USS Fort Worth (LCS 3) prepares to join a formation of ships and submarines from the U.S. Navy, Indian Navy and Japan Maritime Self-Defense Force during exercise Malabar 2015. (U.S. Navy/MC2 Chris Brown)

BAY OF BENGAL - The littoral combat ship USS Fort Worth (LCS 3) participated in its first exercise Malabar in the Bay of Bengal, Oct. 14-19.

Exercise Malabar 2015 was an Indian Navy-Japan Maritime Self-Defense Force (JMSDF)-U.S. Navy trilateral training exercise conducted to improve our collective maritime relationship.

"The harbor phase of Malabar 2015 proved quite beneficial to the crew," said Cmdr. Christopher Brown, Fort Worth's commanding officer. "This was the first-ever participation of a littoral combat ship in exercise Malabar and the sea phase provided a unique opportunity for Fort Worth to operate hull-to-hull with ships from both the Indian Navy and Japan Maritime Self-Defense Force. What we learned from each other will go a long way toward advancing our navies' interoperability in this critical area of operations."

Exercises like Malabar 2015 allow for multi-lateral training, while exchanging both skills and cultures that enhance the dynamic cooperation between the Indian Navy, JMSDF and U.S. Navy forces of the future. U.S. 7th Fleet maintains a consistent presence in virtually all waters of the Indo-Asia-Pacific region.

"These three navies practice high-end maritime skills in a multitude of disciplines, such as gunnery exercises, VBSS (visit, board, search and seizure), strike warfare, maneuvering, air defense, communication, search and rescue, and complex war-at-sea training," Brown added.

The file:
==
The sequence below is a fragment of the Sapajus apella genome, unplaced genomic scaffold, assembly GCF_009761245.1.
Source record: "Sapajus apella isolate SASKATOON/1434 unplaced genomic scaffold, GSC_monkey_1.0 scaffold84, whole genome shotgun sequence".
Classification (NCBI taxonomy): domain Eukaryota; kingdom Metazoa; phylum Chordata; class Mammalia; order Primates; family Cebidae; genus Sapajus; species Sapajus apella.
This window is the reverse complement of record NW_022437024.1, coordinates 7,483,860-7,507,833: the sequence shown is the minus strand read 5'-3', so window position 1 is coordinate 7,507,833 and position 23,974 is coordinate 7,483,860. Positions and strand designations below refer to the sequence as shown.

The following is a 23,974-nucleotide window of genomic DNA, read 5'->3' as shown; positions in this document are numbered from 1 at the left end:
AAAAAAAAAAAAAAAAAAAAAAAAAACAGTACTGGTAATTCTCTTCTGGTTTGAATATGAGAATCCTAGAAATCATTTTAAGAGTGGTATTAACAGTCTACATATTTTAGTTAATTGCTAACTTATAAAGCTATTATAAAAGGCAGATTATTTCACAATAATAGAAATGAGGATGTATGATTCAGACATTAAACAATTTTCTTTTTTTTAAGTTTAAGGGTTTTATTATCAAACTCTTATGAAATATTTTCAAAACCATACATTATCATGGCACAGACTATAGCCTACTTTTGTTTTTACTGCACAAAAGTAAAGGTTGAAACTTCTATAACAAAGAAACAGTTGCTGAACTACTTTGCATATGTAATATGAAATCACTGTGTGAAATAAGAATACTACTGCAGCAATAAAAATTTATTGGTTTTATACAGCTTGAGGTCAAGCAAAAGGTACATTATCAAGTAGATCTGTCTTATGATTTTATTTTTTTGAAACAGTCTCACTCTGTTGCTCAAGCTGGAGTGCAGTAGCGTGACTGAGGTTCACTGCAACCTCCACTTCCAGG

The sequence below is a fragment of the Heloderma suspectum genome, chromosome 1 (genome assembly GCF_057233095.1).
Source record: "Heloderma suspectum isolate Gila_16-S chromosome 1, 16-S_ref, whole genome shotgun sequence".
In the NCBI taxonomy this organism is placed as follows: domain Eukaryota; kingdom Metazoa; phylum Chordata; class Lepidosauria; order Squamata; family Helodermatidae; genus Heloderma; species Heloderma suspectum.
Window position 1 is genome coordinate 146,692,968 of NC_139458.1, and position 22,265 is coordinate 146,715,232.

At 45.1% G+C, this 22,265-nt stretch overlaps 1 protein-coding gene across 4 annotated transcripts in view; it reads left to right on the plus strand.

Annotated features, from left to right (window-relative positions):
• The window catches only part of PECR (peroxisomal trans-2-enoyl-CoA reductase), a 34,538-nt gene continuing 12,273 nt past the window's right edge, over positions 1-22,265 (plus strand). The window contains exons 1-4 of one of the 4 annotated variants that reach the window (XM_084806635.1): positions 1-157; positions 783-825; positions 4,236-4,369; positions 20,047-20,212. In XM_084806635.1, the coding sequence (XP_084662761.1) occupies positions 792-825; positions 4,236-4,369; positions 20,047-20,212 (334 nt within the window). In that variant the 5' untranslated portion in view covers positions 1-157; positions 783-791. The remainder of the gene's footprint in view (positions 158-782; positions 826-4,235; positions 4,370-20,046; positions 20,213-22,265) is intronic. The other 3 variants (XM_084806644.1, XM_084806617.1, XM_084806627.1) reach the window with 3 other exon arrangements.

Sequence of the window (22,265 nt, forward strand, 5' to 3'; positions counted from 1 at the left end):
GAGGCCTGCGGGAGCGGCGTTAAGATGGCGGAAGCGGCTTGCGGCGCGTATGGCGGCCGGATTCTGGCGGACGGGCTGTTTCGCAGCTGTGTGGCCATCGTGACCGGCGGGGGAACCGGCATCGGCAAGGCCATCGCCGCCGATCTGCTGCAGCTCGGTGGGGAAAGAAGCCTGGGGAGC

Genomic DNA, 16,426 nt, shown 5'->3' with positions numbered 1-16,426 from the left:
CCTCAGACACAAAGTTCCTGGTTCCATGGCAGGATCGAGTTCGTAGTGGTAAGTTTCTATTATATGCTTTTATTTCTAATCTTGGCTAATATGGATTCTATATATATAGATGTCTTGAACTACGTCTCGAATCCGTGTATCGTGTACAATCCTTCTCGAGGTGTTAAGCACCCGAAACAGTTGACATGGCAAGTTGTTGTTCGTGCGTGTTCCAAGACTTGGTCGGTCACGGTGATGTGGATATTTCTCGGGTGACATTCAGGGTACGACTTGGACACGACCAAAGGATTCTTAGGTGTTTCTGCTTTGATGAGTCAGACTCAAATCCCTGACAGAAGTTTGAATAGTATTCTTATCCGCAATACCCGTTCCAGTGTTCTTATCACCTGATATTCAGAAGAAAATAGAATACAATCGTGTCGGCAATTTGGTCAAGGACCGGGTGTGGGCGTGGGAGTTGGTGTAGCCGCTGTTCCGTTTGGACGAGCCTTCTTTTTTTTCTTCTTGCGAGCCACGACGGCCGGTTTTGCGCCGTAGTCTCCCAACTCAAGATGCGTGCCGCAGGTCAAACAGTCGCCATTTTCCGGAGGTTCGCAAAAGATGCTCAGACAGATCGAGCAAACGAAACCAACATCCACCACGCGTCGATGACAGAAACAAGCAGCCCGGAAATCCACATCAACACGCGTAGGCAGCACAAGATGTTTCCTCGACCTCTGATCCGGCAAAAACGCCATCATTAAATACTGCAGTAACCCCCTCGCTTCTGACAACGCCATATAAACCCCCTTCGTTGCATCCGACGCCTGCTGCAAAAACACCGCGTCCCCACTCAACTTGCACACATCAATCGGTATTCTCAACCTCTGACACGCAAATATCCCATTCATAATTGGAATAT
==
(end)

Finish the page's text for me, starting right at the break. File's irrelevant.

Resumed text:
Participation in exercises such as these are examples of U.S. Navy efforts to maintain a presence in the region to help preserve safety and security, and further our maritime partnerships with our allies.

"The VBSS boarding exercise was a combined compliant boarding of INS Shakti (A 57) with the INS Ranvijay (D 55) VBSS Team, Indian Marine Commandos, and LCS SUW DET 4 (Surface Warfare, Detachment 4)," said Chief Fire Controlman Eduardo Pareno. "The objective of the exercise was to safely board Shakti, secure the bridge, secure the engineering spaces, conduct security sweeps, inspect cargo, and verify ship's manifest. Although this was the first time all three teams performed together, overall, the team cohesion was effective and the execution of the mission was a great success."

Malabar 2015 builds on progress made during previous exercises, improving participating nations' ability to conduct joint operations, and improves coordination and capacity. It is planned to improve and advance the engagement by increasing the exercise's complexity and detail.

Malabar is an annual maritime exercise with the Indian Navy that included the JMSDF in 2015. The JMSDF last participated in Malabar 2014 and Malabar 2009.

Commander, Task Force 73 and Destroyer Squadron 7 staff conduct advanced planning, organize resources and directly support the execution of maritime exercises such as the bilateral Cooperation Afloat Readiness and Training (CARAT) series, the Naval Engagement Activity (NEA) with Vietnam, and the multilateral Southeast Asia Cooperation and Training (SEACAT) with Bangladesh, Brunei, Indonesia, Malaysia, the Philippines, Singapore, and Thailand.

Sailors assigned to Surface Warfare Mission Package, Detachment 4, currently embarked aboard USS Fort Worth (LCS 3), train with the Indian Navy in an 11-meter rigid hull inflatable boat during a visit, board, search and seizure drill as part of exercise Malabar. (U.S. Navy/MC2 Joe Bishop)